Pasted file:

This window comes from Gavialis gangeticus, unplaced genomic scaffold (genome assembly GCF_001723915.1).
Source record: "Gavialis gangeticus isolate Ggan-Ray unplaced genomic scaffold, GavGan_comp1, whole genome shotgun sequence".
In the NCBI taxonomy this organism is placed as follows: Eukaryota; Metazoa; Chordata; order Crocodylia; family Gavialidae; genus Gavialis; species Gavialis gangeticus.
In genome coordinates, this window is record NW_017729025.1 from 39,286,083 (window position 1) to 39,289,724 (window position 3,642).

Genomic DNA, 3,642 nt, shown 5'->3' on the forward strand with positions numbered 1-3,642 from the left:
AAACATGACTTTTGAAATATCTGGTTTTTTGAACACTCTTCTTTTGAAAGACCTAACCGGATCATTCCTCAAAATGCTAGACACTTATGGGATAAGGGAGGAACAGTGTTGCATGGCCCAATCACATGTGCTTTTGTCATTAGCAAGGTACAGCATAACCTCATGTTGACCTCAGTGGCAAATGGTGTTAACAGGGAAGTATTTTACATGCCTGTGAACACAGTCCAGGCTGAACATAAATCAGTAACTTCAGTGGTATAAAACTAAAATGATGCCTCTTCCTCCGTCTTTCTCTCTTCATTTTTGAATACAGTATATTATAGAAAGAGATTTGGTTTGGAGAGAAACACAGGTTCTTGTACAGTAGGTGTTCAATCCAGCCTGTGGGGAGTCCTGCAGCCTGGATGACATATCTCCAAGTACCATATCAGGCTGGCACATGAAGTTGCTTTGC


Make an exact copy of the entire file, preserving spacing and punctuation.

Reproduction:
This window comes from Gavialis gangeticus, unplaced genomic scaffold (genome assembly GCF_001723915.1).
Source record: "Gavialis gangeticus isolate Ggan-Ray unplaced genomic scaffold, GavGan_comp1, whole genome shotgun sequence".
In the NCBI taxonomy this organism is placed as follows: Eukaryota; Metazoa; Chordata; order Crocodylia; family Gavialidae; genus Gavialis; species Gavialis gangeticus.
In genome coordinates, this window is record NW_017729025.1 from 39,286,083 (window position 1) to 39,289,724 (window position 3,642).

Genomic DNA, 3,642 nt, shown 5'->3' on the forward strand with positions numbered 1-3,642 from the left:
AAACATGACTTTTGAAATATCTGGTTTTTTGAACACTCTTCTTTTGAAAGACCTAACCGGATCATTCCTCAAAATGCTAGACACTTATGGGATAAGGGAGGAACAGTGTTGCATGGCCCAATCACATGTGCTTTTGTCATTAGCAAGGTACAGCATAACCTCATGTTGACCTCAGTGGCAAATGGTGTTAACAGGGAAGTATTTTACATGCCTGTGAACACAGTCCAGGCTGAACATAAATCAGTAACTTCAGTGGTATAAAACTAAAATGATGCCTCTTCCTCCGTCTTTCTCTCTTCATTTTTGAATACAGTATATTATAGAAAGAGATTTGGTTTGGAGAGAAACACAGGTTCTTGTACAGTAGGTGTTCAATCCAGCCTGTGGGGAGTCCTGCAGCCTGGATGACATATCTCCAAGTACCATATCAGGCTGGCACATGAAGTTGCTTTGC